Do carbon offsets live up to their promise?
Consumers purchase them to relieve greenhouse-gas guilt, but there's no easy way to keep offset companies accountable.
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Compounding an offset's inscrutability is its intangibility. Unless you're willing to visit Uganda in 20 years to verify the existence of a new tree, a carbon offset is arguably invisible. "The carbon market is particularly difficult because of that issue," says Mark Trexler, president of Trexler Climate + Energy Services in Portland, Ore., the firm commissioned to author Clean Air-Cool Planet's (CA-CP) guide to carbon offsets. "You're dealing with stuff in the future in many cases that hasn't happened yet."Skip to next paragraph
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CA-CP's "A Consumer's Guide to Retail Carbon Offset Providers" attempts to wrangle a semblance of order from what one industry insider calls the "Wild West." It ranks offsetting companies on factors like transparency, third-party certification, their efforts to educate consumers, and how well they prove they're not selling the same carbon offset more than once.
CA-CP's ranking effort is the first in what's likely to be a burgeoning industry effort at standardization. Two San Francisco organizations, Business for Social Responsibility and Ecosystem Marketplace, recently joined forces to write guides on the voluntary carbon market, and Ecosystem Marketplace is about to release a book on the topic. This spring, the Center for Resource Solutions in San Francisco plans to release a certification standard it hopes will be universally adopted.
Central to the CA-CP report – and to the debate on how to gauge an offset's quality – is the topic of "additionality." Additionality is determined by answering a deceptively simple question: Would a project have happened anyway? If yes, the offset cannot be said to have additionality. If no, then it qualifies as a true offset. Simple – except that no one agrees on what could have happened.
"You put a bunch of climate wonks in a room, it's the one [topic] they're going to talk about most," says Mr. Bayon. "And it's the one that has bedeviled every single climate discussion I've ever seen."
But while experts disagree on the effectiveness of the carbon market at averting global warming, nearly everyone agrees on two points. First, the fact that people are beginning to factor in the cost of their carbon footprint when doing business is good. "You're starting to put a price on the emissions of carbon," says Bayon. "That cost begins to filter into your operations. And you start saying to yourself, 'Should I throw that 10 or 20 bucks out of the window?' "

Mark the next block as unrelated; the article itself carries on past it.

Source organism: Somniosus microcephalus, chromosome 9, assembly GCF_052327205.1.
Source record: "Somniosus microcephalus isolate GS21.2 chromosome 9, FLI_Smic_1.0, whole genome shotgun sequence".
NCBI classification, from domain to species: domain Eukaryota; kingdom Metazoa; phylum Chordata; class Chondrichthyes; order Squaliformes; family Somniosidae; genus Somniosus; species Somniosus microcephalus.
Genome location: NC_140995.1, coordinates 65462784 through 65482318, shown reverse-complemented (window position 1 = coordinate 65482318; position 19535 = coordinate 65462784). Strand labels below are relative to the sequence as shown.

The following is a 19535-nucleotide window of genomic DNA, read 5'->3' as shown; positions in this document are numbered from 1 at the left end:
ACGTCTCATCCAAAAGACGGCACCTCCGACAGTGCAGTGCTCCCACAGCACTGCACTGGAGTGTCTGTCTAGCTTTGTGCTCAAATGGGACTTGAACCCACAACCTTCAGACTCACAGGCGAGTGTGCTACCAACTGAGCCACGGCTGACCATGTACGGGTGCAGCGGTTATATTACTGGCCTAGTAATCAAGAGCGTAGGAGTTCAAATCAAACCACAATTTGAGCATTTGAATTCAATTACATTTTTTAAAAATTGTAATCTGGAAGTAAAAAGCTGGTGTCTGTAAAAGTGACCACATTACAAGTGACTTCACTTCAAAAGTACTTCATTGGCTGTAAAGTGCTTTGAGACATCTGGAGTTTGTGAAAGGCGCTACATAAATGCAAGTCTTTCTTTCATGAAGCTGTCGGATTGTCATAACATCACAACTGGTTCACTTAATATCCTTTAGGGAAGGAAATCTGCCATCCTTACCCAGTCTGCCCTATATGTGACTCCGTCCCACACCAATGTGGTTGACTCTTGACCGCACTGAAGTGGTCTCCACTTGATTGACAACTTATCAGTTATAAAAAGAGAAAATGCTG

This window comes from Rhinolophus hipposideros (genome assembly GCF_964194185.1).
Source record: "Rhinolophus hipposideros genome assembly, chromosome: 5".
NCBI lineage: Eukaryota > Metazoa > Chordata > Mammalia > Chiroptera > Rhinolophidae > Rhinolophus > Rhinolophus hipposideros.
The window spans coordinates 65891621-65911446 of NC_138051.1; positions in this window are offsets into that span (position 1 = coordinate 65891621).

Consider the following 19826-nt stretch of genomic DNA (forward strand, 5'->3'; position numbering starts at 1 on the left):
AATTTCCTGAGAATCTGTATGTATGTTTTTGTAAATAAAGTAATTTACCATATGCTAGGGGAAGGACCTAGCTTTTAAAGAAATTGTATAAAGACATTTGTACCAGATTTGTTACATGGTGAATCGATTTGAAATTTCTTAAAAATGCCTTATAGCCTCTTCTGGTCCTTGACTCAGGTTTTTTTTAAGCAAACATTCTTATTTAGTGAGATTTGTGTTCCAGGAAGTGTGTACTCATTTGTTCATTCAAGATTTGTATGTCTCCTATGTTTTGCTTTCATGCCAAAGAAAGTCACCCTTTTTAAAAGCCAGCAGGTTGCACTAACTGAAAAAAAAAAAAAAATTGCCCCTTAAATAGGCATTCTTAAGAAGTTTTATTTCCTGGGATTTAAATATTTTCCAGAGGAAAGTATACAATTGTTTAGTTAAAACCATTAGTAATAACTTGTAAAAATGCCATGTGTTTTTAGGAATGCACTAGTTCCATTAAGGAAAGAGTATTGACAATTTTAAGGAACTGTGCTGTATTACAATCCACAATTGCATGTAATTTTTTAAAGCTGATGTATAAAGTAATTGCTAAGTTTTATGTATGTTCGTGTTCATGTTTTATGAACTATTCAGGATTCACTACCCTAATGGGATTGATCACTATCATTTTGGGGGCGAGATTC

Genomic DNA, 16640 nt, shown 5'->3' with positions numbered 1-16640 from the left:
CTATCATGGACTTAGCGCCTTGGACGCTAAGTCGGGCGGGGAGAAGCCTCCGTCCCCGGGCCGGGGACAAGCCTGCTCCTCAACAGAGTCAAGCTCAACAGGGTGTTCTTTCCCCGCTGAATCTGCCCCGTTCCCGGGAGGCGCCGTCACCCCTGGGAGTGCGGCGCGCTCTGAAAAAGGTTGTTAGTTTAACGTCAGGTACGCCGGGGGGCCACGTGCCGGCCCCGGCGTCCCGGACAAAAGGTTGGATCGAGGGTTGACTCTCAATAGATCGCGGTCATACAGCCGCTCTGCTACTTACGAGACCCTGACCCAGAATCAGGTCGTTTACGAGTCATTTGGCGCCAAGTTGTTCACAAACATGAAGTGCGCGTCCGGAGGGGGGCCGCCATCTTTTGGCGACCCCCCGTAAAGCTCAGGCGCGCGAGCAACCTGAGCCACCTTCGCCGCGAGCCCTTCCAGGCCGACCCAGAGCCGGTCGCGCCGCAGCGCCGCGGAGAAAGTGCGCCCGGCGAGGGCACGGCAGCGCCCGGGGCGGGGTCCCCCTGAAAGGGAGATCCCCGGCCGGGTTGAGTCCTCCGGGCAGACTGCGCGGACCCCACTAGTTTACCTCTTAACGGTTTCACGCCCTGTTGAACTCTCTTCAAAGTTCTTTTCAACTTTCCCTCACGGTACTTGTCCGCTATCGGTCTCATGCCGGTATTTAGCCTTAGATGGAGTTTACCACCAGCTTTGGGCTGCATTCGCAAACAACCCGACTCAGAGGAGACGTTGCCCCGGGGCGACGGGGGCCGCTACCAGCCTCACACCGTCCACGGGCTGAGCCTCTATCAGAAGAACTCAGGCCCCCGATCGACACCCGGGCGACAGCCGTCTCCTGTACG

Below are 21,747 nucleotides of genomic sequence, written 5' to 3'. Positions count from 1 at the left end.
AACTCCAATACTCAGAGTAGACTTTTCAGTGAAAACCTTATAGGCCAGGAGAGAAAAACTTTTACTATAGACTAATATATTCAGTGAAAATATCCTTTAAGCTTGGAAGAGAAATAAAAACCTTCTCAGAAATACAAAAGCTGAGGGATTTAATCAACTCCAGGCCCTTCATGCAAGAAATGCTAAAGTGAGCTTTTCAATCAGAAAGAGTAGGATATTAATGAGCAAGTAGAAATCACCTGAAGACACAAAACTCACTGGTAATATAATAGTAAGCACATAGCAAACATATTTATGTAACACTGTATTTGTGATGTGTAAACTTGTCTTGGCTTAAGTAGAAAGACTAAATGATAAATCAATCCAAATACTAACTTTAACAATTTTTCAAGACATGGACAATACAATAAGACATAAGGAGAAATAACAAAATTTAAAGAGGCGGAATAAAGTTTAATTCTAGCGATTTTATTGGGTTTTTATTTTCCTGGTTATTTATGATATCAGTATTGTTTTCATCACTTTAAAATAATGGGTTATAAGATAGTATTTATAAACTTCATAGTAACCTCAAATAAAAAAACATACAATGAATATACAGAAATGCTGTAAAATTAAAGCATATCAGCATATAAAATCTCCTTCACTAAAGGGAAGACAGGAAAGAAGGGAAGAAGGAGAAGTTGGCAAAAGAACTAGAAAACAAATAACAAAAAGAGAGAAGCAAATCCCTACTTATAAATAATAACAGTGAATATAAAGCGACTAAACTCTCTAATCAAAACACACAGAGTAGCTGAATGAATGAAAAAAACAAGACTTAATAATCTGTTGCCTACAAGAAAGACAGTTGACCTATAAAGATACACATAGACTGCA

Second, the more money invested in renewable energy, the better. "That has an important effect in the aggregate," says Bogdan Vasi, assistant professor at Columbia's School of International and Public Affairs in New York City. "As more and more people make these choices, they are creating a market, and slowly it's shifting the proportion of renewable energy to fossil-fuel energy."
But ultimately the carbon-offset market is more a phase than a destination, says Jonathan Isham, professor of international environmental economics at Middlebury College in Vermont. "We really want a world where, in a generation, we don't need offsets anymore," he says. "Once we get the legislation we need, prices will reflect the social costs of carbon."
Everybody loves trees. They're beautiful, big, and green. Unfortunately, planting them may not be the best approach to reduce global warming, say scientists. While a tree does suck up carbon, its net cooling effect depends on latitude, according to a collaborative study from Lawrence Livermore National Laboratory in Livermore, Calif. Only trees planted at tropical latitudes have a net cooling effect. Those at temperate latitudes actually warm the planet.
And unless a forest is permanent (and who can guarantee that?), trees only temporarily sequester atmospheric carbon. When they burn or decompose, the carbon they contain is released back into the atmosphere. In tropical countries, where trees are most effective as a cooling agent, they're often up against poverty and political instability. "Does some guy wake up and say, 'Now I'm the dictator of the country. I want a golf course?' " says Michael Dorsey, a professor of environmental studies at Dartmouth College in Hanover, N.H. "There's the big issue."
Still, a tree's value shouldn't be discounted. While not the ideal carbon solution, they do increase biodiversity and decrease soil erosion. Most important, their natural appeal makes them ready-made symbols. "We do support tree-planting projects to get our employees engaged," says Erin Meezan, director of environmental affairs at Interface Inc., a textile company with an environmental bent. "It's one of the easiest things for people to understand. If you start getting into anaerobic digesters and underground injection, we lose them."